Philadelphia Tribune
Students march in Philly to protest education cuts
Philadelphia Tribune

School District to reveal closing-consolidation plan The Inquirer
The District will reveal the plan next Thursday and will hold a series of community meetings to discuss it.

See also: District to present plan for school buildings next week The Hall Monitor blog

Bitter-tweet reaction to Daily News' 'Chainsaw' cover Daily News
The District took to social media yesterday to discuss the Thursday cover of the Daily News, which featured Superintendent Ackerman photoshopped with a chainsaw under a headline about budget cuts.

See also: Violence For Sale's Sake = Okay? A Broad View blog
Maybe we should have used a pickaxe? The Hall Monitor blog
Daily News vs. the School District on Twitter WHYY/NewsWorks
Twitter War: School District Vs. Daily News The Philly Post blog
TWIT STORM: DN And Philadelphia School District Going Mano-A-Mano On Twitter Over Today’s Cover Phawker

At Ford Foundation, a harsh critique of urban school closures The Notebook blog
The Ford Foundation brought together activists from several urban districts to discuss the current tenor of school turnaround.

On the tube The Inquirer
Philadelphia teacher Elisabeth Raab participated in the first ever Jeopardy! Teachers Tournament.

Chaka Fattah on a mission to close opportunity gap between rich and poor The Hall Monitor blog

District launches 2011 March of Dimes' campaign  The Hall Monitor blog

Vouchers don't solve the problem in education Education Voters PA blog

Will Kimora Lee Simmons Makeover YOUR Classroom? A Broad View blog

Please email us if we missed anything today or if you have any suggestions of publications, email lists, or other places for us to check for news.

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Notes from the news

Dealing with school violence: Accusations or conversations?

By Len Rieser on Mar 31, 2011 06:41 PM

“The students are hopeless."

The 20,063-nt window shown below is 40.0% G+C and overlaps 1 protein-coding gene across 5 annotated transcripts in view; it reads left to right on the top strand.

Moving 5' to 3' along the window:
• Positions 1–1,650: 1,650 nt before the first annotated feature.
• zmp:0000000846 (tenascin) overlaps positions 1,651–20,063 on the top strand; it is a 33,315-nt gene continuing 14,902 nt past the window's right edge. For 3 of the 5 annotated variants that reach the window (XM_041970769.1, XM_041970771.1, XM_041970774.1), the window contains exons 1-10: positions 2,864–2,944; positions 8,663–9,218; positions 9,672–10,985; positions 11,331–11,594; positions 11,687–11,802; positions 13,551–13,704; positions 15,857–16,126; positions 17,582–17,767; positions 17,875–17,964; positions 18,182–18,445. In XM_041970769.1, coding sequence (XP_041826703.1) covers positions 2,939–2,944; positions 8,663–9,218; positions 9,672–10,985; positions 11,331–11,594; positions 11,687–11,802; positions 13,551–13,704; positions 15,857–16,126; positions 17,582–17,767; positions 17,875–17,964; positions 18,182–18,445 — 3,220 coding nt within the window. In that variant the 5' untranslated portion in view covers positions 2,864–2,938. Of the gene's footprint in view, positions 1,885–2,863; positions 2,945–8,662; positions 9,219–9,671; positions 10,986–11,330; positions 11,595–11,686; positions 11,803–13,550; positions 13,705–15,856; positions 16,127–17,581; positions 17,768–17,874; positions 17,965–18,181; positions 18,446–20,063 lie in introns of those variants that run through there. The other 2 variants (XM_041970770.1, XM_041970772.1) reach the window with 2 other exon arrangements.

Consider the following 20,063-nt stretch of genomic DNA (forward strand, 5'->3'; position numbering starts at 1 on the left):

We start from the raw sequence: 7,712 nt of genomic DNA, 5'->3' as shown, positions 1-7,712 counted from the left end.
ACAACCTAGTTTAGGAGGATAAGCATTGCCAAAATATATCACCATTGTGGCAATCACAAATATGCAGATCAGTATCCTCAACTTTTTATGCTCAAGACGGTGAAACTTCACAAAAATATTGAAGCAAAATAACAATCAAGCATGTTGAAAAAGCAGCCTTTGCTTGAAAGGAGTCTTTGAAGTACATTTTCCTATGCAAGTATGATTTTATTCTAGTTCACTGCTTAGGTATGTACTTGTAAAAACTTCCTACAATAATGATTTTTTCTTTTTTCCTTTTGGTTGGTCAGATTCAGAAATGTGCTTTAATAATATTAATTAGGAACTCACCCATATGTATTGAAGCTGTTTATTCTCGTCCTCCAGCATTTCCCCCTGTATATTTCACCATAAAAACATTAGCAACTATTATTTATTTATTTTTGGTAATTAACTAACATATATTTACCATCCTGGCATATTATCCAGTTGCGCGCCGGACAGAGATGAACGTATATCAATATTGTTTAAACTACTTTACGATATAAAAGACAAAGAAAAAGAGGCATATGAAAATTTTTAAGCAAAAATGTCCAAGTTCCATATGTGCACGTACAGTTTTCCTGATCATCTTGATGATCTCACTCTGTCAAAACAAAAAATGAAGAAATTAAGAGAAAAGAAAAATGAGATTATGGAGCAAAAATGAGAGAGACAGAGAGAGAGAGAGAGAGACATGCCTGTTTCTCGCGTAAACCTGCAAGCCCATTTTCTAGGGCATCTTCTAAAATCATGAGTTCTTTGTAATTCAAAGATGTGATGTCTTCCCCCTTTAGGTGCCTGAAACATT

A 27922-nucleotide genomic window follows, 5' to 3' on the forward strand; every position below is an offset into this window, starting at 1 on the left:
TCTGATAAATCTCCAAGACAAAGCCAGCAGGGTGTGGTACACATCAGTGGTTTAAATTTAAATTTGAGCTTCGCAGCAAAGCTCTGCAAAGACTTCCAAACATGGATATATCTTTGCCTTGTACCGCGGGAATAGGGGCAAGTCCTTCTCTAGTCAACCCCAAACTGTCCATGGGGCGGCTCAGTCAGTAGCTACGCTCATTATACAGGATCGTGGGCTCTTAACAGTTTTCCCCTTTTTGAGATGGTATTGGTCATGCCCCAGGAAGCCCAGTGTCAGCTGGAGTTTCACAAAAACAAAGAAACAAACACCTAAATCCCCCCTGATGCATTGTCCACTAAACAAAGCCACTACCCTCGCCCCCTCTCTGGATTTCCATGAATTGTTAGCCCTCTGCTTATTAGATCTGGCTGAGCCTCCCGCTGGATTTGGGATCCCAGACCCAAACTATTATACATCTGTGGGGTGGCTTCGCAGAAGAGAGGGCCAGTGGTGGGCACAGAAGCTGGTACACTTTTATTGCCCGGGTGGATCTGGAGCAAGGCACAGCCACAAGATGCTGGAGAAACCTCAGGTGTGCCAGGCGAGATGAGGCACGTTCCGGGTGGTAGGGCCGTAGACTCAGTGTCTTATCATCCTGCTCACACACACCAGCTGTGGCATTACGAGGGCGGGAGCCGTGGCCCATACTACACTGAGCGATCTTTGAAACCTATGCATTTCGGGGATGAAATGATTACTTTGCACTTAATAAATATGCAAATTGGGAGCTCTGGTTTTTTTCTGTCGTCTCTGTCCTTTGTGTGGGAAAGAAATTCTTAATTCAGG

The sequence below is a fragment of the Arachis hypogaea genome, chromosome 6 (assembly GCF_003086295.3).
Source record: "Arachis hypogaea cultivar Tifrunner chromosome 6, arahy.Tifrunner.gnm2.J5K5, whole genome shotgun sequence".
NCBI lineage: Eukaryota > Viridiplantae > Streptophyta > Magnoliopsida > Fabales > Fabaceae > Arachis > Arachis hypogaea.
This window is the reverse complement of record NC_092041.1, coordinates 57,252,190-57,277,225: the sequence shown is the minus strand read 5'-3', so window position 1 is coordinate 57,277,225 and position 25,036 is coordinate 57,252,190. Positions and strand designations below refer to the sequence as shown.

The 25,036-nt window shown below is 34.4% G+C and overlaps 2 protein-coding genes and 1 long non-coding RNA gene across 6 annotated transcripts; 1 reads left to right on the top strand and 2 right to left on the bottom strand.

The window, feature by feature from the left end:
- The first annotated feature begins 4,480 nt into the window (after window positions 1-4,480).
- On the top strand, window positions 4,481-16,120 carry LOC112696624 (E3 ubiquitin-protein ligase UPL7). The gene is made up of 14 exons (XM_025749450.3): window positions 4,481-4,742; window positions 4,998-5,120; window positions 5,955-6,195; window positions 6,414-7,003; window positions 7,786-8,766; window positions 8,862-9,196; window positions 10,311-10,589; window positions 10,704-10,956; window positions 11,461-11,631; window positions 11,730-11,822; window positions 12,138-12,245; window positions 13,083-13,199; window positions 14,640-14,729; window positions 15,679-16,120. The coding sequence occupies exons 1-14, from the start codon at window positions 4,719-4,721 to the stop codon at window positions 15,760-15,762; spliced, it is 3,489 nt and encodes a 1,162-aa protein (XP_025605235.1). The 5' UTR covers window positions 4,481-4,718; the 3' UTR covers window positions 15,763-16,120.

“The union is useless."

“The administrators are incompetent, and liars to boot."

“The families are horrible."

These, and many more, are among the comments responding to the Inquirer series on school violence.

At Ford Foundation, a harsh critique of urban school closures

By Benjamin Herold on Mar 31, 2011 01:03 PM

For many, the growing push to close underutilized and chronically low-performing urban schools sounds like a common sense plan.

But not Chicago's Jitu Brown.

“School closings actually harm us in our communities,” said Brown, speaking Monday at the Ford Foundation in New York City.

Notes from the news, Mar. 31

By Anonymous on Mar 31, 2011 10:10 AM

notes from the news imageDistrict outlines plan to close $629 million gap The Notebook blog
The SRC adopted a lump sum budget yesterday that includes $281 million in cuts to schools and includes all three phases of the District's plan to address the deficit.

See also: Philadelphia schools raise shortfall estimate to $629 million, warn of major cuts The Inquirer
Our schools: Death by 1,000 cuts? Daily News
Sports, Music Face School Budget Ax Fox 29

Phila. students, supporters rally against school violence, state budget cuts The Inquirer
Nearly a thousand people attended the "Fund Schools, Not Prisons" rally organized by the Campaign for Nonviolent Schools.

See also: Students: fund schools, not prisons The Notebook blog
Campaign for Nonviolent Schools Keeps Building Power After Citywide March PSU blog